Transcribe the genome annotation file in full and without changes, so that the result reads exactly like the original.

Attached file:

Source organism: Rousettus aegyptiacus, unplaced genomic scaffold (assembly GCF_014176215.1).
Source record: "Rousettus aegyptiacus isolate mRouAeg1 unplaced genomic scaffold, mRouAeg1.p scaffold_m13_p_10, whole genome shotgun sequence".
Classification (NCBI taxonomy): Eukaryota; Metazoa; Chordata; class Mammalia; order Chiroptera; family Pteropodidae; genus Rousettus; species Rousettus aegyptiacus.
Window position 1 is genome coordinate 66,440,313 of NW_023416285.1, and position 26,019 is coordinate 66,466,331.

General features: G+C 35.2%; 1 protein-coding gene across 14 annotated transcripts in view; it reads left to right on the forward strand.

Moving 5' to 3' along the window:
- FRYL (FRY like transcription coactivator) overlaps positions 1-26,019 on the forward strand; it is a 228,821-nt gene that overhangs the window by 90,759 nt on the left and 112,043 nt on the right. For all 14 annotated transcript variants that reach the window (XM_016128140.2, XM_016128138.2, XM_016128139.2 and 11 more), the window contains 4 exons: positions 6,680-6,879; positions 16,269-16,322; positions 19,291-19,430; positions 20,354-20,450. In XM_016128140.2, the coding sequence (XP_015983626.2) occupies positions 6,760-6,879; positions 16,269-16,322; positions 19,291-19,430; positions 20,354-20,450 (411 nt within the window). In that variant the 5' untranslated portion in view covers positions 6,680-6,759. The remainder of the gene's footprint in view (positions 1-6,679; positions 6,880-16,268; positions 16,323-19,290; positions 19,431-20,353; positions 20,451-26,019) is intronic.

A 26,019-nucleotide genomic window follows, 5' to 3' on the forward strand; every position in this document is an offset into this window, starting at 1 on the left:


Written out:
Source organism: Rousettus aegyptiacus, unplaced genomic scaffold (assembly GCF_014176215.1).
Source record: "Rousettus aegyptiacus isolate mRouAeg1 unplaced genomic scaffold, mRouAeg1.p scaffold_m13_p_10, whole genome shotgun sequence".
Classification (NCBI taxonomy): Eukaryota; Metazoa; Chordata; class Mammalia; order Chiroptera; family Pteropodidae; genus Rousettus; species Rousettus aegyptiacus.
Window position 1 is genome coordinate 66,440,313 of NW_023416285.1, and position 26,019 is coordinate 66,466,331.

General features: G+C 35.2%; 1 protein-coding gene across 14 annotated transcripts in view; it reads left to right on the forward strand.

Moving 5' to 3' along the window:
- FRYL (FRY like transcription coactivator) overlaps positions 1-26,019 on the forward strand; it is a 228,821-nt gene that overhangs the window by 90,759 nt on the left and 112,043 nt on the right. For all 14 annotated transcript variants that reach the window (XM_016128140.2, XM_016128138.2, XM_016128139.2 and 11 more), the window contains 4 exons: positions 6,680-6,879; positions 16,269-16,322; positions 19,291-19,430; positions 20,354-20,450. In XM_016128140.2, the coding sequence (XP_015983626.2) occupies positions 6,760-6,879; positions 16,269-16,322; positions 19,291-19,430; positions 20,354-20,450 (411 nt within the window). In that variant the 5' untranslated portion in view covers positions 6,680-6,759. The remainder of the gene's footprint in view (positions 1-6,679; positions 6,880-16,268; positions 16,323-19,290; positions 19,431-20,353; positions 20,451-26,019) is intronic.

A 26,019-nucleotide genomic window follows, 5' to 3' on the forward strand; every position in this document is an offset into this window, starting at 1 on the left: